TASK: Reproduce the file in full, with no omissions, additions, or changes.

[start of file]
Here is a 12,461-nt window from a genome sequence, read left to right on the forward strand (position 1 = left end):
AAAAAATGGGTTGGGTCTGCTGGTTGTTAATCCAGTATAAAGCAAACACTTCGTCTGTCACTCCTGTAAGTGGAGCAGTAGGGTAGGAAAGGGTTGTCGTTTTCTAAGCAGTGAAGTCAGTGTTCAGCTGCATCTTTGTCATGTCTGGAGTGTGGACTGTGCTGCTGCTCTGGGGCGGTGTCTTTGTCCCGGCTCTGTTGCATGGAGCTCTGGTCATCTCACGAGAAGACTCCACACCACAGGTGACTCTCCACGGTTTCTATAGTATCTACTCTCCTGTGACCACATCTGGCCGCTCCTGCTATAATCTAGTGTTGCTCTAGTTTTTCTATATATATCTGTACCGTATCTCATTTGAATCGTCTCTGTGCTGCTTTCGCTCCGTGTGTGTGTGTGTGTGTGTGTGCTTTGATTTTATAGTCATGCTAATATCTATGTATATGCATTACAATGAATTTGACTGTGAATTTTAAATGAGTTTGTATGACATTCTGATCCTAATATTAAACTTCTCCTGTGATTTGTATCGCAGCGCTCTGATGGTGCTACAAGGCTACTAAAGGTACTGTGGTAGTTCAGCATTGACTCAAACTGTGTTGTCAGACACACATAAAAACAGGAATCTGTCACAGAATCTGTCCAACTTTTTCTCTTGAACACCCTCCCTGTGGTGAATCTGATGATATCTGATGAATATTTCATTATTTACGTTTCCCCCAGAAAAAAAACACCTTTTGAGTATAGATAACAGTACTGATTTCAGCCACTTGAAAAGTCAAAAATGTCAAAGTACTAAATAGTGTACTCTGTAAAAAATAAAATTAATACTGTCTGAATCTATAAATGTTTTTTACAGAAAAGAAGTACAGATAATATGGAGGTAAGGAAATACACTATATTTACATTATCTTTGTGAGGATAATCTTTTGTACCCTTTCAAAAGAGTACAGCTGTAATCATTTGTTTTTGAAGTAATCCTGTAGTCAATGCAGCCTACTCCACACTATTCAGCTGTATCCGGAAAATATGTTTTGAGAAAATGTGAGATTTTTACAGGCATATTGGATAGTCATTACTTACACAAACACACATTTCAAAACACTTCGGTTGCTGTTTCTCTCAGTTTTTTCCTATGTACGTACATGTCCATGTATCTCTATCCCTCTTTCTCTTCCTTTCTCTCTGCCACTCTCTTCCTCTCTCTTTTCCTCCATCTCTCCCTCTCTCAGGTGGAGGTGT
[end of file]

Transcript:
Here is a 12,461-nt window from a genome sequence, read left to right on the forward strand (position 1 = left end):
AAAAAATGGGTTGGGTCTGCTGGTTGTTAATCCAGTATAAAGCAAACACTTCGTCTGTCACTCCTGTAAGTGGAGCAGTAGGGTAGGAAAGGGTTGTCGTTTTCTAAGCAGTGAAGTCAGTGTTCAGCTGCATCTTTGTCATGTCTGGAGTGTGGACTGTGCTGCTGCTCTGGGGCGGTGTCTTTGTCCCGGCTCTGTTGCATGGAGCTCTGGTCATCTCACGAGAAGACTCCACACCACAGGTGACTCTCCACGGTTTCTATAGTATCTACTCTCCTGTGACCACATCTGGCCGCTCCTGCTATAATCTAGTGTTGCTCTAGTTTTTCTATATATATCTGTACCGTATCTCATTTGAATCGTCTCTGTGCTGCTTTCGCTCCGTGTGTGTGTGTGTGTGTGTGTGCTTTGATTTTATAGTCATGCTAATATCTATGTATATGCATTACAATGAATTTGACTGTGAATTTTAAATGAGTTTGTATGACATTCTGATCCTAATATTAAACTTCTCCTGTGATTTGTATCGCAGCGCTCTGATGGTGCTACAAGGCTACTAAAGGTACTGTGGTAGTTCAGCATTGACTCAAACTGTGTTGTCAGACACACATAAAAACAGGAATCTGTCACAGAATCTGTCCAACTTTTTCTCTTGAACACCCTCCCTGTGGTGAATCTGATGATATCTGATGAATATTTCATTATTTACGTTTCCCCCAGAAAAAAAACACCTTTTGAGTATAGATAACAGTACTGATTTCAGCCACTTGAAAAGTCAAAAATGTCAAAGTACTAAATAGTGTACTCTGTAAAAAATAAAATTAATACTGTCTGAATCTATAAATGTTTTTTACAGAAAAGAAGTACAGATAATATGGAGGTAAGGAAATACACTATATTTACATTATCTTTGTGAGGATAATCTTTTGTACCCTTTCAAAAGAGTACAGCTGTAATCATTTGTTTTTGAAGTAATCCTGTAGTCAATGCAGCCTACTCCACACTATTCAGCTGTATCCGGAAAATATGTTTTGAGAAAATGTGAGATTTTTACAGGCATATTGGATAGTCATTACTTACACAAACACACATTTCAAAACACTTCGGTTGCTGTTTCTCTCAGTTTTTTCCTATGTACGTACATGTCCATGTATCTCTATCCCTCTTTCTCTTCCTTTCTCTCTGCCACTCTCTTCCTCTCTCTTTTCCTCCATCTCTCCCTCTCTCAGGTGGAGGTGT